Some time ago we had the pleasure of making contact with Mr John Parfoot. This gentleman has been the driving force behind an organisation known as RAF Gosport–HMS Siskin Veterans and is the Editor of their newsletter Tin-Fish Times. HMS Siskin began, as some of you may know, with a simple landing strip, back in the early days of flying in 1912. It was officially named RAF Gosport in 1918, and remained so until 1945. Then the Royal Navy became the prime administrator and renamed it HMS Siskin. During WWII it had become a major training establishment for the Royal Navy’s Fleet Air Arm but remained primarily an RAF base to be known as The Grange (or as some may have it, simply Grange) The RAF finally moved out and on to Culdrose in 1959.
So much for the brief history.
John Parfoot over the years has been working hard with his passion of recording events and history of his home town—Gosport, Hants—during which he has had several articles published and collected many items of interest, some of those items he has kindly passed over to us.
He has sent four copies of a war-time HMS Hornet newsletter, entitled Buzz. A simple few pages of type written script that certainly gives a brief look at conditions of the time and the attempts that were being made for some sort of ‘normality’ in living while our country was still at war.
Some of the articles within are written in a light-hearted way, probably to keep up moral etc, while some are still quite humorous, even though more than 65 years down the road. We intend to re-publish further items to our web site – the first is from issue number 4. Priced at 1d and dated September 1944. With hindsight, we now know that the end of the war in Europe was less than 9 months away – but – the tragedy of Ostend was still in the future (for the Canadian 29th Flotilla and other ‘Hornet boats). While the land battles of ‘Operation Market Garden’ – ‘Battle of the Bulge’ etc would illustrate that the Axis powers could still inflict heavy casualties and at that time, it was certainly thought by some, that the final outcome may yet have to be with by settlement. Here then is just brief a glimpse of 1944 – HMS Hornet’s WREN sports report for the month of September.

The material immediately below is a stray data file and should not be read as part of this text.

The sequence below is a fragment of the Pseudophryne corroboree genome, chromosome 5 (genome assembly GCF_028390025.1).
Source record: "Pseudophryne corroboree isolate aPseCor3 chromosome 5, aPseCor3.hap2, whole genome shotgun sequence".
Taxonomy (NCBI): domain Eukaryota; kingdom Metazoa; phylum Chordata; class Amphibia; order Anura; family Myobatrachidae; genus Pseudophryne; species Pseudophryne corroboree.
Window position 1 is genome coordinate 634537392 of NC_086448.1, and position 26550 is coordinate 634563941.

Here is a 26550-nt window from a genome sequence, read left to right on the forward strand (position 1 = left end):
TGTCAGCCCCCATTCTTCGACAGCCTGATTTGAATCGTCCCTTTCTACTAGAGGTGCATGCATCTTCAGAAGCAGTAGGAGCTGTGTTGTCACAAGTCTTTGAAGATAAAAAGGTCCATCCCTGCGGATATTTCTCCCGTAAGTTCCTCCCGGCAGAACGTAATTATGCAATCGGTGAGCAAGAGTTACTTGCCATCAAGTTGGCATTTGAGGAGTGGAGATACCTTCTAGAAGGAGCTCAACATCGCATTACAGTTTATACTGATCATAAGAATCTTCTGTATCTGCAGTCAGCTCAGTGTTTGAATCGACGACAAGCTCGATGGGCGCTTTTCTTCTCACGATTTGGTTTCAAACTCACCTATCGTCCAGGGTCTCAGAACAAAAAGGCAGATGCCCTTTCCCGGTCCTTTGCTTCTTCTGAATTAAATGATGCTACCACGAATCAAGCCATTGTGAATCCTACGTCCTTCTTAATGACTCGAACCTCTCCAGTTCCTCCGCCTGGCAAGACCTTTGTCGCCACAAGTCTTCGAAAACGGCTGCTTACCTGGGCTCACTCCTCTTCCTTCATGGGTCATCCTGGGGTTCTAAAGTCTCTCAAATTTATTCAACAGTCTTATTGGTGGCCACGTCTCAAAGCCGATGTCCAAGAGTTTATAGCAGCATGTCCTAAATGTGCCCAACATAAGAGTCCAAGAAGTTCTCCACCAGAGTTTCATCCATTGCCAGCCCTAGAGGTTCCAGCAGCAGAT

The Wrens of ‘Hornet’ have had quite a busy time in the world of sport this summer. After many early disappointments caused by cancellations because of bad weather or shortages of ‘manpower’, we got down to things in earnest and from mid-June onwards, battled valiantly on the tennis court and cricket field for the honour of ‘Hornet’.
Unfortunately our deadliest rivals, and greatest friends, HMS Vernon have been unable to fulfil all the matches we had arranged at the beginning of the season and owing to their difficulty in raising teams, the fact that we have won all the matches we have played against them is not a fair indication of their usual form.
Among our tennis opponents have been teams from HMS Vincent, C in C Portsmouth, RN Barracks Portsmouth, Haslar VAD’s, HMS Collingwood and the WAAF Grange. Cricket fixtures have not been as numerous as last year, mainly because of the difficulty in raising teams, but we have had good matches against HMS Dryad, HMS Excellent and the WAAF, Grange. Since July we have been taking part in a Netball Tournament in connection with Gosport’s ‘Holidays at Hoo’ activities, involving interesting and well contested matches against the ATS, WAAF, WJAC and HMS St Vincent.
This first little step back into the past ends with a few jottings from the Personal Notes column. It would be very interesting if anyone could recognise themselves in any of those jottings after all these years. If so, please contact us.
Wren Gandy and AB Cooper were married on August 21st. Best Wishes Mr and Mrs Cooper and also to AB Charles Kelly and his wife, nee Thomas, both of this Parish.
Hornet’s own Church of St. Peter of the Little Ships was the scene of an interesting ceremony when the infant son of AB Burford was christened. This was the first occasion that the Church has been so used.